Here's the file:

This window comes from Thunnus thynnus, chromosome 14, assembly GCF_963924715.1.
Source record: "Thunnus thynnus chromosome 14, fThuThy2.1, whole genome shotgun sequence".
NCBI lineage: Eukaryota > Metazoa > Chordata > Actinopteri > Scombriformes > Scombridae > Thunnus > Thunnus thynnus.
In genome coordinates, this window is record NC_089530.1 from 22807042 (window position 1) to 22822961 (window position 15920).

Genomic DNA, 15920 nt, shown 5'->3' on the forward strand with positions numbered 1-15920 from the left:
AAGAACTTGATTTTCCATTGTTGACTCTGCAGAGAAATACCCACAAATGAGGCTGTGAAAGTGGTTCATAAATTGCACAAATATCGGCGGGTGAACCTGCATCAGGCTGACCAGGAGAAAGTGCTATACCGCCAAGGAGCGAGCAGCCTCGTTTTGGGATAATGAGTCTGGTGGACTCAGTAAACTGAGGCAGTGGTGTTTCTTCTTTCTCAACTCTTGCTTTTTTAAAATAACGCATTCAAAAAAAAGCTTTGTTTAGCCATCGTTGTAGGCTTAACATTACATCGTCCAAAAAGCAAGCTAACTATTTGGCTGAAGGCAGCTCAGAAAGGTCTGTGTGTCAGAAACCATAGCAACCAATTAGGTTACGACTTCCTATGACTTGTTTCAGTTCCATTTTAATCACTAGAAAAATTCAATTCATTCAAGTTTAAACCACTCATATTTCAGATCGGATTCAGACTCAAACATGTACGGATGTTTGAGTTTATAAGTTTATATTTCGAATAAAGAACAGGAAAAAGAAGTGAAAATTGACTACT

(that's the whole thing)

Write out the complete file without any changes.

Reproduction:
This window comes from Thunnus thynnus, chromosome 14, assembly GCF_963924715.1.
Source record: "Thunnus thynnus chromosome 14, fThuThy2.1, whole genome shotgun sequence".
NCBI lineage: Eukaryota > Metazoa > Chordata > Actinopteri > Scombriformes > Scombridae > Thunnus > Thunnus thynnus.
In genome coordinates, this window is record NC_089530.1 from 22807042 (window position 1) to 22822961 (window position 15920).

Genomic DNA, 15920 nt, shown 5'->3' on the forward strand with positions numbered 1-15920 from the left:
AAGAACTTGATTTTCCATTGTTGACTCTGCAGAGAAATACCCACAAATGAGGCTGTGAAAGTGGTTCATAAATTGCACAAATATCGGCGGGTGAACCTGCATCAGGCTGACCAGGAGAAAGTGCTATACCGCCAAGGAGCGAGCAGCCTCGTTTTGGGATAATGAGTCTGGTGGACTCAGTAAACTGAGGCAGTGGTGTTTCTTCTTTCTCAACTCTTGCTTTTTTAAAATAACGCATTCAAAAAAAAGCTTTGTTTAGCCATCGTTGTAGGCTTAACATTACATCGTCCAAAAAGCAAGCTAACTATTTGGCTGAAGGCAGCTCAGAAAGGTCTGTGTGTCAGAAACCATAGCAACCAATTAGGTTACGACTTCCTATGACTTGTTTCAGTTCCATTTTAATCACTAGAAAAATTCAATTCATTCAAGTTTAAACCACTCATATTTCAGATCGGATTCAGACTCAAACATGTACGGATGTTTGAGTTTATAAGTTTATATTTCGAATAAAGAACAGGAAAAAGAAGTGAAAATTGACTACT